In place of traditional weekend previews, check this space on the CHN blog each Saturday for developing mid-weekend NCHC storylines and observations from Friday night games.
Friday’s action saw St. Cloud State (4-1 at Omaha) and Miami (also 4-1, at Western Michigan) win on the road, while North Dakota won a 2-1 OT thriller in Grand Forks against Minnesota-Duluth in a game with plenty of conference standings and national [[Pairwise]] implications. Meanwhile, reigning CHN Team of the Week Denver was idle following its Thursday night 4-1 win at Colorado College, as both teams practiced outdoors in anticipation for this evening’s “Battle on Blake” at the Colorado Rockies’ Coors Field — the only outdoor college hockey game this season, and the first in the long and storied Gold Pan rivalry. Check out NCHC Commissioner Josh Fenton’s thoughts about the game, and other conference topics, here.
1. Penalty Shot?
The most talked about moment of last night’s NCHC action was the decisive call in overtime in Grand Forks, when UND sophomore Austin Poganski was awarded a penalty shot after Minnesota-Duluth junior defenseman Carson Soucy took out Poganski on a partial breakaway to the net. The play (of course) happened quickly, but with the benefit of slow-motion replay, it appears that at the time of Soucy’s tripping infraction, he was parallel with Poganski — and if that’s the case, the play doesn’t meet one of the four conditions that “must be met in order for the Referee to award a penalty shot,” namely, that the “infraction must have been committed from behind.”
The other required criteria are that the infraction must have taken place in the neutral zone or attacking zone (yes, it occurred as Poganski collected a turnover and raced into the offensive zone), the player in possession and control must have been denied a reasonable chance to score (yes, certainly*), and the player must have had no opposing player between himself and the goaltender (yes).
*Of note, the NCAA rulebook notes, with regard to this criteria, that “the fact that he got a shot off does not automatically eliminate this play from the penalty shot consideration criteria” (a common misconception).
Predictably, each head coach had different opinions regarding the correctness of the call. Sandelin told Matt Wellens of the Duluth Tribune: “I don’t agree with the call at the end. It was a penalty, but I don’t agree with the penalty shot at all. I don’t care if that gets me in trouble. It certainly was a penalty and they capitalized.”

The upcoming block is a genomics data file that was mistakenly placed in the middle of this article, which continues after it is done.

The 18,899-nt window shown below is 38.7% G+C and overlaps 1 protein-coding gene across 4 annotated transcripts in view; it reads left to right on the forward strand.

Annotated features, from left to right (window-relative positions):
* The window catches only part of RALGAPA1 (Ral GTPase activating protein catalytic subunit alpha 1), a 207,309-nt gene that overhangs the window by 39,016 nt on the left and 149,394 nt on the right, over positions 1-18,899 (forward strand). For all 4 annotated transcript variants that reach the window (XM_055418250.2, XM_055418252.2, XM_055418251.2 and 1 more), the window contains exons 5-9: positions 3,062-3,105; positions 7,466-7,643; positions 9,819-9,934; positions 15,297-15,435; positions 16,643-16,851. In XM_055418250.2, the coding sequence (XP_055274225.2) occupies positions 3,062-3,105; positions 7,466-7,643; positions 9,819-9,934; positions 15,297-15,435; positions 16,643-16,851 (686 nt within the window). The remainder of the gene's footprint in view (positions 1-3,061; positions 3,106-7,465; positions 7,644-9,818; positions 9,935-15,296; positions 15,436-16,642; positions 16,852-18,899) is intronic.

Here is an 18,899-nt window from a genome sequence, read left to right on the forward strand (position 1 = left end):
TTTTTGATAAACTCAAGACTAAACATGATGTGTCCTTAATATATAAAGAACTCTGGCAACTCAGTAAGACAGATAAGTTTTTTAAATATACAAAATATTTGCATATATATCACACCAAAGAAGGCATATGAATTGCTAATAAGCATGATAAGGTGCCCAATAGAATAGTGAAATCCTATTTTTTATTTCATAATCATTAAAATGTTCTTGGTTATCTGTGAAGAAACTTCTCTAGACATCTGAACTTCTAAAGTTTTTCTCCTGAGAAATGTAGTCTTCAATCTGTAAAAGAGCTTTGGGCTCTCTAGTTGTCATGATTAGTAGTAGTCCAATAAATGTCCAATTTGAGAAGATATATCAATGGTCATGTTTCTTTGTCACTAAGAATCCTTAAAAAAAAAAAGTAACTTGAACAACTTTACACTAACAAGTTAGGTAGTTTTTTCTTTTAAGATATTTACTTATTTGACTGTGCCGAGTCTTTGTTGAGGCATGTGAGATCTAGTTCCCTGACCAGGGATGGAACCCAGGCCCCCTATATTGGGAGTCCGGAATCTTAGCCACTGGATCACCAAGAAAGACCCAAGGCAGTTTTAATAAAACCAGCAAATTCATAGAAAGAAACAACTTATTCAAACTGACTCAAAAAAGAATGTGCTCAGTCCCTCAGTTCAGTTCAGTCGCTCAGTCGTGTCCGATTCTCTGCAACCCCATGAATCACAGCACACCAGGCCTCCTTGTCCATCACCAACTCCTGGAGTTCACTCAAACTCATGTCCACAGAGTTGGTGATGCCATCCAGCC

Indeed, Poganski roofed a backhander above Kasimir Kaskisuo’s right shoulder to win the game and keep UND level with St. Cloud State for first place. The game had big implications for UMD as well, as the Bulldogs now remain tied for fifth in the NCHC standings (recalling that the top four get home ice in the NCHC tournament quarterfinal round) and missed out on a big opportunity to move up into the top 20 of the Pairwise. In the end — a big win for North Dakota and a gut-wrenching loss for Minnesota-Duluth, especially with the way they played (look at Neal Pionk hobbling off the ice after blocking a shot late in the third period as an example). It was a physical, emotional game, and it’ll be interesting to see what sort of carryover effect the dramatic ending has on tonight’s rematch.
2. Battle by Blake
Tonight’s the Battle ON Blake (DU and the red-hot Pacific Rim line “hosting” CC outdoors at Coors Field), but last night, it was St. Cloud State sophomore forward Blake Winiecki who executed one of the biggest plays of the night to help propel the Huskies to their seventh win in their last nine games. St. Cloud is No. 2 in the Pairwise and tied for first in the league standings, and it’s been thanks to contributions from players like Winiecki. With the game tied 1-1 late in the first period at Omaha, Winiecki hustled to break up a UNO rush, helped turn the puck the other way, and then assisted on what would turn out to be the game-winner, Jacob Benson’s goal that gave the Huskies a lead they wouldn’t relinquish.
Winiecki has been a steady contributor this season, part of an offense that’s just one of four in the nation averaging over four goals a game (Michigan, Boston College, Robert Morris). After five goals and five assists as a freshman, the Lakeville, Minn., native already has nine goals and 10 assists this year.
3. Highlight reel
Only first-year D-1 program Arizona State, UMass, and American International have allowed, on average, more goals per game this year than the suspect Western Michigan defense… but even the best defenses in the country would have been helpless against Miami junior forward Anthony Louis last night. Though the Chicago Blackhawks draft pick scored with relative ease after a WMU turnover in the first period, Louis scored his second of the night just over a minute into the third period — a highlight reel goal (check it out at NCHC.tv) with WMU leading goal scorer Sheldon Dries draped all over him. Dries was actually being called for a holding penalty, but on the referees’ delay, Louis managed to roof a sharp angle chance while being taken down. The spectacular individual effort extended Miami’s lead at the time to 4-0 and helped propel the RedHawks to their third straight win. Miami is suddenly back to .500 and making a late season push for home ice in the NCHC quarterfinal round. It’s also noteworthy the high standard to which Miami continues to hold itself — Jay Williams was visibly angry after giving up his shutout with 33 seconds left in regulation, tossing the puck down the ice after the Broncos scored their only goal of the night.
The two teams face off again in Oxford, Ohio, tonight.